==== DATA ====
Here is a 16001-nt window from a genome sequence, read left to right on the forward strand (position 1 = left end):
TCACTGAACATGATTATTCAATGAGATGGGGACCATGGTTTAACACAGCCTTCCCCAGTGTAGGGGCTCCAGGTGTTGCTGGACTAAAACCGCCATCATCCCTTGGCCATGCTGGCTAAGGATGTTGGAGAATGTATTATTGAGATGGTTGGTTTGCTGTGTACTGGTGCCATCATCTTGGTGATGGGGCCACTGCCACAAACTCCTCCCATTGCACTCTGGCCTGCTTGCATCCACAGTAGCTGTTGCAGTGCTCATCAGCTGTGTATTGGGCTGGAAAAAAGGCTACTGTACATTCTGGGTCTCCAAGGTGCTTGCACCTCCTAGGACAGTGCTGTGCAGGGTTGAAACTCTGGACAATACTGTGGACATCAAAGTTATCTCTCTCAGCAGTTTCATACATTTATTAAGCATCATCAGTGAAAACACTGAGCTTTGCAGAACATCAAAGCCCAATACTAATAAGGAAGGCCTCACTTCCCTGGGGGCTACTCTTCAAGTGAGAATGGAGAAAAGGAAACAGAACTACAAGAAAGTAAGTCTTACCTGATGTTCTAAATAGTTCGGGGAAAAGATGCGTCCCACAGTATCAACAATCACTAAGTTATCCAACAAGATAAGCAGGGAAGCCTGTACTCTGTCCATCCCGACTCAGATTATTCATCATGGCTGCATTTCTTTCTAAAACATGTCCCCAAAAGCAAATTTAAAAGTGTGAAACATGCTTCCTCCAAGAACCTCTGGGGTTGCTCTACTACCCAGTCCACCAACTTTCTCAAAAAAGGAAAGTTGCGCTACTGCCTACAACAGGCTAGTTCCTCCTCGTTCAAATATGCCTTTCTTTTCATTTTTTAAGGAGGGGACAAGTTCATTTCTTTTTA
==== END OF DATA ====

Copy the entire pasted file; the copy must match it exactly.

Here is a 16001-nt window from a genome sequence, read left to right on the forward strand (position 1 = left end):
TCACTGAACATGATTATTCAATGAGATGGGGACCATGGTTTAACACAGCCTTCCCCAGTGTAGGGGCTCCAGGTGTTGCTGGACTAAAACCGCCATCATCCCTTGGCCATGCTGGCTAAGGATGTTGGAGAATGTATTATTGAGATGGTTGGTTTGCTGTGTACTGGTGCCATCATCTTGGTGATGGGGCCACTGCCACAAACTCCTCCCATTGCACTCTGGCCTGCTTGCATCCACAGTAGCTGTTGCAGTGCTCATCAGCTGTGTATTGGGCTGGAAAAAAGGCTACTGTACATTCTGGGTCTCCAAGGTGCTTGCACCTCCTAGGACAGTGCTGTGCAGGGTTGAAACTCTGGACAATACTGTGGACATCAAAGTTATCTCTCTCAGCAGTTTCATACATTTATTAAGCATCATCAGTGAAAACACTGAGCTTTGCAGAACATCAAAGCCCAATACTAATAAGGAAGGCCTCACTTCCCTGGGGGCTACTCTTCAAGTGAGAATGGAGAAAAGGAAACAGAACTACAAGAAAGTAAGTCTTACCTGATGTTCTAAATAGTTCGGGGAAAAGATGCGTCCCACAGTATCAACAATCACTAAGTTATCCAACAAGATAAGCAGGGAAGCCTGTACTCTGTCCATCCCGACTCAGATTATTCATCATGGCTGCATTTCTTTCTAAAACATGTCCCCAAAAGCAAATTTAAAAGTGTGAAACATGCTTCCTCCAAGAACCTCTGGGGTTGCTCTACTACCCAGTCCACCAACTTTCTCAAAAAAGGAAAGTTGCGCTACTGCCTACAACAGGCTAGTTCCTCCTCGTTCAAATATGCCTTTCTTTTCATTTTTTAAGGAGGGGACAAGTTCATTTCTTTTTA